And that allowed the Miami Heat to show their legitimate possibilities.
Dwyane Wade taking all the right shots, only the right shots, making just about all of them.
LeBron James playing the big-muscle game at the rim, no matter the supposed inside advantage of the opposition.
And Joel Anthony reemerging as a defensive menace.
"It was good execution just to choke the game for a win," coach Erik Spoelstra said.
After spending the first seven weeks of the season seemingly refusing to admit that there actually can be a significant NBA game in November or December, the Heat played Monday night's 101-92 victory over the Atlanta Hawks at AmericanAirlines Arena with feeling.
"I think we're picking it back up," center Chris Bosh said.
From James there was pushback, after the Hawks' DeShawn Stevenson and Josh Smith found themselves having too much fun early on from the 3-point line. James closed with 27 points on 10-of-16 shooting, seven rebounds and six assists.
From Wade, there was abject precision, shooting 11 of 13 for 26 points, a second consecutive solid effort after uneven moments last week against the Washington Wizards and New York Knicks.
And from Anthony there was the type of defensive glue that had been missing for much of the Heat's meandering through the first six weeks of the season, when he found himself a rotation outsider.
Factor in Shane Battier stepping up with three 3-pointers on a night the Heat were without flu-ridden Udonis Haslem, with Rashard Lewis unable to step up as a starter, and what we have here is the rare quality win for the Heat during these early stages of the season.
"Better commitment," Spoelstra said. "It's a good win and move on."
The player who particularly who has been on the move for the Heat has been Wade, now 20 of 25 from the field the past two games.
"That's why we don't pay attention to everything that's out there," Spoelstra said of recent criticism of Wade. "He's staying consistent.
"He's a rhythm player, a flow player."
Wade agreed, especially when the shot totals are down as a co-star to James.
''Just trying to be as efficient as I can,'' he said. ''Shooting 13 shots, it's nothing I'm used to. Some nights you go for 11 for 13. Some nights you go 3 for 13. But you just try to continue to be aggressive and continue taking shots.''
All while turning a deaf ear to his critics.
"I really didn't listen to the noise. I didn't pay attention," he said. "I never really concerned myself with the noise outside.
"I'm not the leading scorer around here for nothing."
Still, in the wade of criticism on TNT's Thursday night broadcast Wade has reached another level.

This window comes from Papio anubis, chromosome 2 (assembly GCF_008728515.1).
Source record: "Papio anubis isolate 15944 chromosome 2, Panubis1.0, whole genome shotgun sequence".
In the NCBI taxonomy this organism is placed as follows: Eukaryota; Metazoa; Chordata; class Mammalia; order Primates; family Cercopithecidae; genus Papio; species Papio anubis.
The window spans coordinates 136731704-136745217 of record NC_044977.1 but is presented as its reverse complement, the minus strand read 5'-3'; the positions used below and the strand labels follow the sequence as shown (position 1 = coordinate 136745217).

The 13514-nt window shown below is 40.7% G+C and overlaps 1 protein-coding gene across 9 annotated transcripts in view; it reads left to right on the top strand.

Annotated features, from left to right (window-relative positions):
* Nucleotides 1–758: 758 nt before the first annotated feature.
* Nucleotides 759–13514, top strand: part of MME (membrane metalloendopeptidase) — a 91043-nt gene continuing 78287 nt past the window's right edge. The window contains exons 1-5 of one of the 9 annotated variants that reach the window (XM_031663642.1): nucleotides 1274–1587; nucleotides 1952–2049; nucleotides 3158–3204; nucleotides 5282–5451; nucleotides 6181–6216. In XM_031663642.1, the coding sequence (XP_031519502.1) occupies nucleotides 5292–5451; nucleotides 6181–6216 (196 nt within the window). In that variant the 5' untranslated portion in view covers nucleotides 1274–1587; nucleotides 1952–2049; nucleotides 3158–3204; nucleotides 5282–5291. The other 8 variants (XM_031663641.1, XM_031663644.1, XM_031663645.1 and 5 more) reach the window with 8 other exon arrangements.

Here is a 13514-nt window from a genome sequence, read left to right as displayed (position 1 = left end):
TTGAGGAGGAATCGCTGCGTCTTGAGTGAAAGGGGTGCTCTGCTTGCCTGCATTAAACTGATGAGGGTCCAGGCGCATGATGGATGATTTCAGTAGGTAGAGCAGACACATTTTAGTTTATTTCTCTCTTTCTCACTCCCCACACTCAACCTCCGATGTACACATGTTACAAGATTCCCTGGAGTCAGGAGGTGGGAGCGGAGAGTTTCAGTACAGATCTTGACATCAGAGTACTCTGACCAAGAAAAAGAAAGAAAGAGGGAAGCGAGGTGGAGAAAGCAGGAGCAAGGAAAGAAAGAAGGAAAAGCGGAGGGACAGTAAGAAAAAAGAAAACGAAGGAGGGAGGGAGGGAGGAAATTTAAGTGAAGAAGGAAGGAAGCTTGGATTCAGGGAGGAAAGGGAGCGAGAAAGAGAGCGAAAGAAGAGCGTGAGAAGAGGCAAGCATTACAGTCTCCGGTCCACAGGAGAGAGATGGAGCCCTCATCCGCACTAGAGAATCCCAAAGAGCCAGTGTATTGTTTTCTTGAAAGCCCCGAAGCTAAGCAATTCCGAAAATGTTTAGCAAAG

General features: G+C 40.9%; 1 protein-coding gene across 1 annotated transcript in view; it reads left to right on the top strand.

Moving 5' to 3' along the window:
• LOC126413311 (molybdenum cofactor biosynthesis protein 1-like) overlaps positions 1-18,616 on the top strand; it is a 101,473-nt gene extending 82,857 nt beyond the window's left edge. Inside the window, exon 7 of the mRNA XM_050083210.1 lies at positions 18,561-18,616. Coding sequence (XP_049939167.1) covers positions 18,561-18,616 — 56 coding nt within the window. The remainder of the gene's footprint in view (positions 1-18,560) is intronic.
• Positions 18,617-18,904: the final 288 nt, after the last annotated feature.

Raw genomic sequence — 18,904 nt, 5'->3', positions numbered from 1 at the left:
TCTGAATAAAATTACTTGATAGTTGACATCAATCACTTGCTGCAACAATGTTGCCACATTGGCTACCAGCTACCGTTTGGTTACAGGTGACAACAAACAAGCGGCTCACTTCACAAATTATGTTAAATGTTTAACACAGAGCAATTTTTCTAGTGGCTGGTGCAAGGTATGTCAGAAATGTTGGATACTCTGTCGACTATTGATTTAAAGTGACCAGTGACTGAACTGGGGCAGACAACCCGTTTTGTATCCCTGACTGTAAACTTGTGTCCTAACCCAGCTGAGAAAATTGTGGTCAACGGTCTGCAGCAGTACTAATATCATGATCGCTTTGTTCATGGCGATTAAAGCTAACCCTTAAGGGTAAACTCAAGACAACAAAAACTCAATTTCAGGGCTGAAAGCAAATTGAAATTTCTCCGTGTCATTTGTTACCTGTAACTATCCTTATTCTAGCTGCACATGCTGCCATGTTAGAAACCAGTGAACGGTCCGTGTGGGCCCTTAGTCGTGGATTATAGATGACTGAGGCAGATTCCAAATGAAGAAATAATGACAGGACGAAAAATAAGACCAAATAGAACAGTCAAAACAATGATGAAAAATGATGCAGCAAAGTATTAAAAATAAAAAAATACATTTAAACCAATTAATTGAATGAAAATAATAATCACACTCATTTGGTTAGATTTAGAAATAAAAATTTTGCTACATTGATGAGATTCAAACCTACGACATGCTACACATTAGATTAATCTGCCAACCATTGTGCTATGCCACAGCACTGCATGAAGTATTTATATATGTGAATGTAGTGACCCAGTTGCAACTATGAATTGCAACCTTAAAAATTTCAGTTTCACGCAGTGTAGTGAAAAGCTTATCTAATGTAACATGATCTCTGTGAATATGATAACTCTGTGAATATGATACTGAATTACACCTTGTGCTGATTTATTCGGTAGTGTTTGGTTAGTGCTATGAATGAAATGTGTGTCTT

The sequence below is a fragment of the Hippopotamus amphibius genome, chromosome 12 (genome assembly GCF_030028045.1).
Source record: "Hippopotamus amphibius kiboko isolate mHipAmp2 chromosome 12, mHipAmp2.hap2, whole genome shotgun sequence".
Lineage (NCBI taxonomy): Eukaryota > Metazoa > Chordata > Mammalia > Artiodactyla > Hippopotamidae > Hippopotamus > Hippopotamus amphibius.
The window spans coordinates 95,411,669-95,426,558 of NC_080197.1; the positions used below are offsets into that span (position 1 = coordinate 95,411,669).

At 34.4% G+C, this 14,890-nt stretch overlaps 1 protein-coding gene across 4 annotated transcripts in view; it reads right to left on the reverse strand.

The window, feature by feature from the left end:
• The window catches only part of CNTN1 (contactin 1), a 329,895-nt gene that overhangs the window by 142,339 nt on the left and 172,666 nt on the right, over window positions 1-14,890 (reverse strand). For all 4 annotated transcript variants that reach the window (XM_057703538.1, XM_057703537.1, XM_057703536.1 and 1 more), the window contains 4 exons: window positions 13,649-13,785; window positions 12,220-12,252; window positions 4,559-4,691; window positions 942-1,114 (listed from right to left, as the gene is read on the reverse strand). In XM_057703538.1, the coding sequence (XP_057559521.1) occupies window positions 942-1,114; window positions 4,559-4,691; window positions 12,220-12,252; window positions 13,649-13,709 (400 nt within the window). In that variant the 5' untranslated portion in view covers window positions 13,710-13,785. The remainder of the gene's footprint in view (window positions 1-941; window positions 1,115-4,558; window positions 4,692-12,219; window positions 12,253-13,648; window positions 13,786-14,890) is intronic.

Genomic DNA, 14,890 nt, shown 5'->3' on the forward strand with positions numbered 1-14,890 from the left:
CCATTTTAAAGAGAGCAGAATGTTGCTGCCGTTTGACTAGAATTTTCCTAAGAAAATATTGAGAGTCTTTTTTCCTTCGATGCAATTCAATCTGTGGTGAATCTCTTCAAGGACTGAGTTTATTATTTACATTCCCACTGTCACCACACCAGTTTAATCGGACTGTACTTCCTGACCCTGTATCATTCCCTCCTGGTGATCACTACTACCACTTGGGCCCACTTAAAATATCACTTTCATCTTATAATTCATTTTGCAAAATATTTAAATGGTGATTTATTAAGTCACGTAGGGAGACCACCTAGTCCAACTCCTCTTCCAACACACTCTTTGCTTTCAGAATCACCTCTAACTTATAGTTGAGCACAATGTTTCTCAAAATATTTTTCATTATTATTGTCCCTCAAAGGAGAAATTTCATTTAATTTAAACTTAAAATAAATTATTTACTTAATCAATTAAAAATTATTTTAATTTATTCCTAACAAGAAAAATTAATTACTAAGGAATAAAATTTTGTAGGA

''It means Charles Barkley needs to shut up,'' James said. ''I mean, the man's shooting 80 percent from the floor in the last couple games. Come on, man. That's like crazy, right? That's why who he is.''
It also gave James reason to chuckle about Barkley being injected into the debate.
"I love it," he said. "When someone's not saying stuff about me, I'm glad somebody finally got off me for a change."
It was that kind of night, when it was all good, even with Norris Cole tossing a death-defying alley-oop pass to James.
"I told him to throw it anywhere," James said, "and I think he took me literally."
Save for Kyle Korver and the back issue that kept him in Atlanta, the Hawks, who entered having won 9 of 10, were healthy. Early on, it was Smith making his first three 3-pointers and Stevenson tossing in four in the first half.
But that's when the Heat stepped up to the challenge, with Norris Cole also having his moments, as he continues to step up in place of starting point guard Mario Chalmers, and Bosh adding a double-double with 14 points and 10 rebounds.
Bosh said the uptick in offense has made it easier for the Heat to start finding their way defensively.
"It helps us play a set defense every single time," he said, with the Heat closing at 58.2 percent from the field.
Until Monday, the Hawks had been the lone NBA team yet to allow an opponent to shoot at least 50 percent from the field.
''We made just entirely too many mistakes,'' coach Larry Drew said. ''Too many mental mistakes against a very good a basketball team. Against Miami you can't do that.''
That shooting allowed the Heat to overcome issues with 16 turnovers, 14-of-22 foul shooting, as well as continued wayward shooting from Ray Allen, who closed 1 of 8.
"If those guys can shoot like that, that efficiently, it's probably pretty tough to beat us in this building," Spoelstra said.
Ultimately, what was close early, with neither team leading by more than five in the first half, became an 11-point Heat lead in the third and a degree of comfort to the close.
"In the second half," Spoelstra said, "we made a better commitment."
With his performance, James set a Heat record with his 24th consecutive regular-season game with at least 20 points. The previous record was 23 games by
Wade from March 20, 2009 to Nov. 17, 2009.